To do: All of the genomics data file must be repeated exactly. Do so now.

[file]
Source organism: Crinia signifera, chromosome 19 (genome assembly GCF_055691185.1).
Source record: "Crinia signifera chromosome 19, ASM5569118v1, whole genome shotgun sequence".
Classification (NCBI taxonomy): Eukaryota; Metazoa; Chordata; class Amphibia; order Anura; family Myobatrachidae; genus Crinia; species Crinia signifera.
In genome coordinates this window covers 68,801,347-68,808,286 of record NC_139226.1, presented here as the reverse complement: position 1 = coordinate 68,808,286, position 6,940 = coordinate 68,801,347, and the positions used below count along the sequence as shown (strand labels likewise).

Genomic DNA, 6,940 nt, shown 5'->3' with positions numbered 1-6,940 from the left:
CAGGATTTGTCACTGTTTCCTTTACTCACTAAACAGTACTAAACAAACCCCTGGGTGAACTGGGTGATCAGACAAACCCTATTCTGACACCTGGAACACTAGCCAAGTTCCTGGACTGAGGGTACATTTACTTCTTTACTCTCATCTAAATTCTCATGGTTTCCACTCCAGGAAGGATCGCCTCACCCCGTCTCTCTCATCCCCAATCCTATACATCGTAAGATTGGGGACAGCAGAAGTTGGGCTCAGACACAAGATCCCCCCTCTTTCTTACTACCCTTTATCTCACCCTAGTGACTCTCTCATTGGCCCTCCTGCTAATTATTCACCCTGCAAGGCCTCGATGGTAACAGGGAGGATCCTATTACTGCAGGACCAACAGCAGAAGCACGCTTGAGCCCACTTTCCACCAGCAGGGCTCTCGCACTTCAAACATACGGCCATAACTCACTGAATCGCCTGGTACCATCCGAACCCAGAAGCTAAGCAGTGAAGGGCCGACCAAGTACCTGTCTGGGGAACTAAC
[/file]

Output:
Source organism: Crinia signifera, chromosome 19 (genome assembly GCF_055691185.1).
Source record: "Crinia signifera chromosome 19, ASM5569118v1, whole genome shotgun sequence".
Classification (NCBI taxonomy): Eukaryota; Metazoa; Chordata; class Amphibia; order Anura; family Myobatrachidae; genus Crinia; species Crinia signifera.
In genome coordinates this window covers 68,801,347-68,808,286 of record NC_139226.1, presented here as the reverse complement: position 1 = coordinate 68,808,286, position 6,940 = coordinate 68,801,347, and the positions used below count along the sequence as shown (strand labels likewise).

Genomic DNA, 6,940 nt, shown 5'->3' with positions numbered 1-6,940 from the left:
CAGGATTTGTCACTGTTTCCTTTACTCACTAAACAGTACTAAACAAACCCCTGGGTGAACTGGGTGATCAGACAAACCCTATTCTGACACCTGGAACACTAGCCAAGTTCCTGGACTGAGGGTACATTTACTTCTTTACTCTCATCTAAATTCTCATGGTTTCCACTCCAGGAAGGATCGCCTCACCCCGTCTCTCTCATCCCCAATCCTATACATCGTAAGATTGGGGACAGCAGAAGTTGGGCTCAGACACAAGATCCCCCCTCTTTCTTACTACCCTTTATCTCACCCTAGTGACTCTCTCATTGGCCCTCCTGCTAATTATTCACCCTGCAAGGCCTCGATGGTAACAGGGAGGATCCTATTACTGCAGGACCAACAGCAGAAGCACGCTTGAGCCCACTTTCCACCAGCAGGGCTCTCGCACTTCAAACATACGGCCATAACTCACTGAATCGCCTGGTACCATCCGAACCCAGAAGCTAAGCAGTGAAGGGCCGACCAAGTACCTGTCTGGGGAACTAAC